A 2-year-old Caucasian female presented for evaluation of increased pigmentation of her right iris. This was associated with nodular lesions in the same eye. Per the patient’s parents, the darker iris color and iris lesions had been present since birth. However, the iris lesions appeared to be enlarging in size. On review of systems, there was no history of trauma, weight loss, poor feeding, abnormal bowel or bladder function, fever, rash or recent illness.

Medical History

The patient was otherwise healthy and with normal development. There was no relevant medical, ocular or surgical history. She was not taking medications. Family history was noncontributory.


Vital signs were within normal limits. Ocular examination demonstrated a visual acuity of fix and follow OU. Pupils were equal and reactive to light without a relative afferent pupillary defect. Extraocular motility was full bilaterally and intraocular pressures were normal by finger tension.

External examination revealed normal eyelids with no evidence of pigmentation, edema or ptosis. Heterochromia was detected with a dark brown right iris and light brown left iris (See Figure 1). The left eye was normal anteriorly and funduscopically.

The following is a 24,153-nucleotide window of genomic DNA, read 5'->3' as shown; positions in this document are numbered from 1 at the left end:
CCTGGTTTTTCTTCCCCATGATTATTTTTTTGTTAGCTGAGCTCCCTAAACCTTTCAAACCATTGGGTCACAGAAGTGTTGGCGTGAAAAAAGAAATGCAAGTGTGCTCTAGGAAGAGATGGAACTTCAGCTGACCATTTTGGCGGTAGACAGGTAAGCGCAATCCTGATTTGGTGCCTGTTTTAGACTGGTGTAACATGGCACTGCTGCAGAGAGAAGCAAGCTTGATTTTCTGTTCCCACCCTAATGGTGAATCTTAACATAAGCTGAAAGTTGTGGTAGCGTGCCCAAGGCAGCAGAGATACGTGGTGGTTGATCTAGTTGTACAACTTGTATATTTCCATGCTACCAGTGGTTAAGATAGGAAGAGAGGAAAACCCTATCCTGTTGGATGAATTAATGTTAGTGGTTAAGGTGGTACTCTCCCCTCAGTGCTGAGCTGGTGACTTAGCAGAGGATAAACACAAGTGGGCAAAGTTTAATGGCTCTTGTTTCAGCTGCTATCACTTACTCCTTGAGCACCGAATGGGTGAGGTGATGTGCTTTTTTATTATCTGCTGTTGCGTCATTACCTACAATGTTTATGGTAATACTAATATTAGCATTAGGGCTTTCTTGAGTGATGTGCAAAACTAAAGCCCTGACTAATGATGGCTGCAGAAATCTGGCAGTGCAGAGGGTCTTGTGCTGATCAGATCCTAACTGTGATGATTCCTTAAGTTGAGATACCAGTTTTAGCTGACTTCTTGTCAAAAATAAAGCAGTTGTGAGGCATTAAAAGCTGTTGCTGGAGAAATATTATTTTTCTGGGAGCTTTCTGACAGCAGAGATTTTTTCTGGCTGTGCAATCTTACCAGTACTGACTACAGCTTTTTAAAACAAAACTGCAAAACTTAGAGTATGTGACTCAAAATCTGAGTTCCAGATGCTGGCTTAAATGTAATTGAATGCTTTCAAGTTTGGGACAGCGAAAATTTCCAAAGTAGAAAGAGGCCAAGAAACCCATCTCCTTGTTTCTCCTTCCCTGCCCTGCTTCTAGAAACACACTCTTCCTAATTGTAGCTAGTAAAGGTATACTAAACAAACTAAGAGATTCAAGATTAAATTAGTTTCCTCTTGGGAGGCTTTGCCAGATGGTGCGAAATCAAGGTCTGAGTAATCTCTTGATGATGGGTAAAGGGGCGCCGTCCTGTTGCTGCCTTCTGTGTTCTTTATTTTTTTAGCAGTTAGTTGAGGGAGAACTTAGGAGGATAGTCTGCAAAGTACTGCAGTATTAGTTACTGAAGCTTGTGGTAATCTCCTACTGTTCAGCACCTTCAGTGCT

Evaluation of the right eye disclosed diffuse ocular melanocytosis involving the sclera and iris, but sparing the 1 o’clock meridian. The iris crypts were camouflaged with pigment. Additionally, there were multiple, large iris pigment epithelium (IPE) cysts at the pupillary margin and within the mid-zonal region. Funduscopically, diffuse choroidal melanocytosis was noted, with sparing from 10 o’clock to 2 o’clock (See Figure 2). There was no evidence of tumor, orange pigment or subretinal fluid. Fluorescein angiography demonstrated a mildly “silent” choroid in the right eye from the extensive pigmentation.

Figure 1. Heterochromia from iris melanocytosis OD with sparing from 1 o’clock to 2 o’clock in comparison to the normally pigmented OS. Also note iris pigment epithelium cysts at the pupillary margin OD.  Figure 2. Fundus photos demonstrate sectoral melanocytosis of the choroid OD, with sparing from 10 o’clock to 2 o’clock in comparison to the normal fundus OS.

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